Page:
House Energy and Commerce Committee leaders demand answers about Texas outages from Gov. Abbott
Following deadly winter storms and a catastrophic series of failures this month that led to millions of Texans without power, heat, water, and medicine for days, House Energy and Commerce Committee leaders are demanding answers from Texas Gov. Greg Abbott.
“The events of this week demonstrate that there are significant shortcomings in preparations and more must be done to protect communities disproportionately impacted by winter power outages,” five lawmakers wrote to Abbott. “We are concerned that the underlying issues that contributed to the 2011 massive power failure have not been fully addressed.”
The writers included E&C Committee Chairman Frank Pallone, Jr. (D-NJ), Energy Subcommittee Chairman Bobby Rush (D-IL), Oversight and Investigations Subcommittee Chair Diana DeGette (D-CO), as well as U.S. Reps. Marc Veasey (D-TX), and Lizzie Fletcher (D-TX).
At its peak, the storms of the last two weeks left more than 4.3 million customers without power, with marginalized communities some of the first to go offline. Even as power began to be restored, millions found that as a result of burst pipes or failed water treatment plants, they would have to boil water before using it. COVID-19 vaccine shipments were delayed, along with food, and millions remained without running water into the past weekend. Dozens have died in the midst of all this.
While Abbott has primarily blamed renewable energy for the power side of the issue, the Electric Reliability Council of Texas (ERCOT) has pointed out that the primary issues were in the natural gas system. The fact that so much power generation was already offline for maintenance when the storms hit did not help matters.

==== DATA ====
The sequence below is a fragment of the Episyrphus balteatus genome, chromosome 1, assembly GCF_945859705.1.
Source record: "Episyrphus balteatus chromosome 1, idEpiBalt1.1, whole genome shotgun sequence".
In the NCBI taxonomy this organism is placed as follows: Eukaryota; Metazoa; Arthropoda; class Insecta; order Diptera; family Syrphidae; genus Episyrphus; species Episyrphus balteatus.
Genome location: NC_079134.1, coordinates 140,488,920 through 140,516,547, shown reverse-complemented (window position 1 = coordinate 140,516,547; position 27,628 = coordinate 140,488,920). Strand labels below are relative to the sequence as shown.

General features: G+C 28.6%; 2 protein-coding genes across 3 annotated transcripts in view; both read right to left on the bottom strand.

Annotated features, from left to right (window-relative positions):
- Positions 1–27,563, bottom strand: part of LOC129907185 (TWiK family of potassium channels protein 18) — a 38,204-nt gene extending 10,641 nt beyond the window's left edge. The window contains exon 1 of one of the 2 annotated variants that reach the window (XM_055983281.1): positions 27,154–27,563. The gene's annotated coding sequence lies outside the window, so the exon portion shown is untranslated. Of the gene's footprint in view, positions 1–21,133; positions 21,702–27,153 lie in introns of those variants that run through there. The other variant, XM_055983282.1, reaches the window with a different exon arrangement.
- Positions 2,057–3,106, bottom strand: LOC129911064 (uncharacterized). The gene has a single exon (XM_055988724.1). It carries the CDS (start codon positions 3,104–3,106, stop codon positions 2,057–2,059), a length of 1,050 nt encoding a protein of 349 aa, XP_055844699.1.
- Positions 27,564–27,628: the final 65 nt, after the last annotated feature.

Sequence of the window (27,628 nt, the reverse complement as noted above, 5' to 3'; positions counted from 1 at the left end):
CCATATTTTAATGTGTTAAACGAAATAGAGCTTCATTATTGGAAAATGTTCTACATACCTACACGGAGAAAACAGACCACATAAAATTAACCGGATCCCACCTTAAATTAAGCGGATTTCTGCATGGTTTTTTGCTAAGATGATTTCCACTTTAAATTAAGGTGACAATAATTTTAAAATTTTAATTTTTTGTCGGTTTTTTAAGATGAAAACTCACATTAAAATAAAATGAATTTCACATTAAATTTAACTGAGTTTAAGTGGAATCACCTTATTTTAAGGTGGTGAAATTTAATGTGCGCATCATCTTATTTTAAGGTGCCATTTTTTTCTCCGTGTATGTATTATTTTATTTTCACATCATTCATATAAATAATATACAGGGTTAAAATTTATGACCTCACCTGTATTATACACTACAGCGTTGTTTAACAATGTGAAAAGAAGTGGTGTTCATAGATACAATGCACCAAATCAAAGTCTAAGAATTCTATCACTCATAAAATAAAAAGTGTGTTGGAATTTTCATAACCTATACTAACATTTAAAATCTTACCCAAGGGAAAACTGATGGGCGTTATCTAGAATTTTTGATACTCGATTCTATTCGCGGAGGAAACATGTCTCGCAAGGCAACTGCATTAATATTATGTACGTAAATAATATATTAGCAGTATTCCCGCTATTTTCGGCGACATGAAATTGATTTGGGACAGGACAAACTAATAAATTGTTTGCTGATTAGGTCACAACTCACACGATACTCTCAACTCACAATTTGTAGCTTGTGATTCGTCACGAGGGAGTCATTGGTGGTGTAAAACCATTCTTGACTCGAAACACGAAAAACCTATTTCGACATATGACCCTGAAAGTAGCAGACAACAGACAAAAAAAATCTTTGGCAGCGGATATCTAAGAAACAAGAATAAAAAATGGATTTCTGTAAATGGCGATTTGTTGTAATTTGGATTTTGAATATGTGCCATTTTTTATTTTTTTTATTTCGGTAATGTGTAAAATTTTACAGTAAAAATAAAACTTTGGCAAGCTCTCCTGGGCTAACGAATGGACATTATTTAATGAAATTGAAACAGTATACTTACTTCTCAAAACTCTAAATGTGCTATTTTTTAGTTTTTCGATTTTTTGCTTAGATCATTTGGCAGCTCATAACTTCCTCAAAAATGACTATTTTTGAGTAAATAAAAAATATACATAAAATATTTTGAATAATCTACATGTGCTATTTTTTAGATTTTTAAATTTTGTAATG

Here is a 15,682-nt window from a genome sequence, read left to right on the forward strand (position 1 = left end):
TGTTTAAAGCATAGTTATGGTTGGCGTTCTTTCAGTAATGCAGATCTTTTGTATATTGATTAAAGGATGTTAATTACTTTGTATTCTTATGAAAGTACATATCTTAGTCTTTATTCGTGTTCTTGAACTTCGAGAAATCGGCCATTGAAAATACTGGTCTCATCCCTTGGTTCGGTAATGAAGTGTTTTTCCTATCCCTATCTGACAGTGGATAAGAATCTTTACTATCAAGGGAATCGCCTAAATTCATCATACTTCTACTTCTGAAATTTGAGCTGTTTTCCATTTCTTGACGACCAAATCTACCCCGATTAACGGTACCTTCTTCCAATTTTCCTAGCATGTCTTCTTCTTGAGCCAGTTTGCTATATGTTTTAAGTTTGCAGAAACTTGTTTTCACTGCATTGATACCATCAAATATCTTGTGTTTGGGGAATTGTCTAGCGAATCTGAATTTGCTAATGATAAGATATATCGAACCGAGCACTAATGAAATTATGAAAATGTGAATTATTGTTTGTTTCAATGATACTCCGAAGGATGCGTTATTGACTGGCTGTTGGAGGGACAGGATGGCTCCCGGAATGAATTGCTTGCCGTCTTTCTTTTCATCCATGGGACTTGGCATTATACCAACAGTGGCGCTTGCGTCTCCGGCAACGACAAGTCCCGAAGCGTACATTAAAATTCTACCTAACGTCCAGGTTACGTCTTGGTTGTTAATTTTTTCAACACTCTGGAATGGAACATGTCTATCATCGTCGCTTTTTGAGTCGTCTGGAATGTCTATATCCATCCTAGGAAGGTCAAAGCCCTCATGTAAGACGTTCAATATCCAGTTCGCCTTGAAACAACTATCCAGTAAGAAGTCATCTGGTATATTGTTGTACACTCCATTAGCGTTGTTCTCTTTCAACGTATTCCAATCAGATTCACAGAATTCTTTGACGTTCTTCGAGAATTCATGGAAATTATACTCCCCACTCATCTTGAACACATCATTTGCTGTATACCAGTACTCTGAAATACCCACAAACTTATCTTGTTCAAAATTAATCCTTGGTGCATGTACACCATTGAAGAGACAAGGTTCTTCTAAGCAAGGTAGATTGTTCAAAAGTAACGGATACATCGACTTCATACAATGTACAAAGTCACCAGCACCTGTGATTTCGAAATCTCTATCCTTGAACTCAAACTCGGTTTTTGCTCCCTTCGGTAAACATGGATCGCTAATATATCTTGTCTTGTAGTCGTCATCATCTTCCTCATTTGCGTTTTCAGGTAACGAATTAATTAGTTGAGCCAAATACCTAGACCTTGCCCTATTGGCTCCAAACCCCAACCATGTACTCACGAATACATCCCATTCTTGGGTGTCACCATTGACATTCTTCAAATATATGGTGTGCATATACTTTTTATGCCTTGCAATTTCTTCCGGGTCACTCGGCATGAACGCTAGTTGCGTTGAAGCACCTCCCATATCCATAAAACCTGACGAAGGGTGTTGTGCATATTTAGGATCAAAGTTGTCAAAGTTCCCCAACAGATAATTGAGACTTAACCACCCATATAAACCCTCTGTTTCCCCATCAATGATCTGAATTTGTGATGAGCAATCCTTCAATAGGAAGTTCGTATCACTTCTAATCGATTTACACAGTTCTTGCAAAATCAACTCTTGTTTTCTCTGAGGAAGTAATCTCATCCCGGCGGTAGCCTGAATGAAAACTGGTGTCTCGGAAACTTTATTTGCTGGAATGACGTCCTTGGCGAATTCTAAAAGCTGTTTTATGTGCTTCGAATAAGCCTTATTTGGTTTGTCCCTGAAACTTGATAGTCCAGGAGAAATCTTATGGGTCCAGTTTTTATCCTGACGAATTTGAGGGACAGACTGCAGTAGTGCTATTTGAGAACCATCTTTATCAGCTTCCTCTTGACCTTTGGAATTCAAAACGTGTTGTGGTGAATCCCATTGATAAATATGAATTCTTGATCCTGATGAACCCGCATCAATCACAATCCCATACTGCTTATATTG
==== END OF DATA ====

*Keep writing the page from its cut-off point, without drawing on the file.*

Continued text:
“These statements either suggest a lack of understanding of the Texas power grid’s fundamental operations or were an attempt to shift blame away from the very real issues that have existed within the state’s energy structure for years,” the lawmakers said in their letter. “The response to this ongoing crisis raises significant questions regarding Texas’ grid design, preparation, and whether the state is taking appropriate action to aid citizens in this crisis. With scientists predicting that extreme weather events could become more frequent in the future due to climate change, it is critical that Texas and other states apply lessons from earlier emergency events in order to increase the strength and resiliency of the grid and prevent future blackouts.”
The lawmakers pressed Abbott with a series of questions about the state’s timelines for restoration, understanding, and failure to learn from past issues.
In particular, they pointed out that many of the underlying issues in this crisis were previously identified in a 2011 report prepared by the Federal Energy Regulatory Commission (FERC) and the North American Electric Reliability Corporation (NERC) following another major Texas storm. Those issues were not addressed. Texas also remains the only state with a grid almost entirely cut off from the rest of the country by design.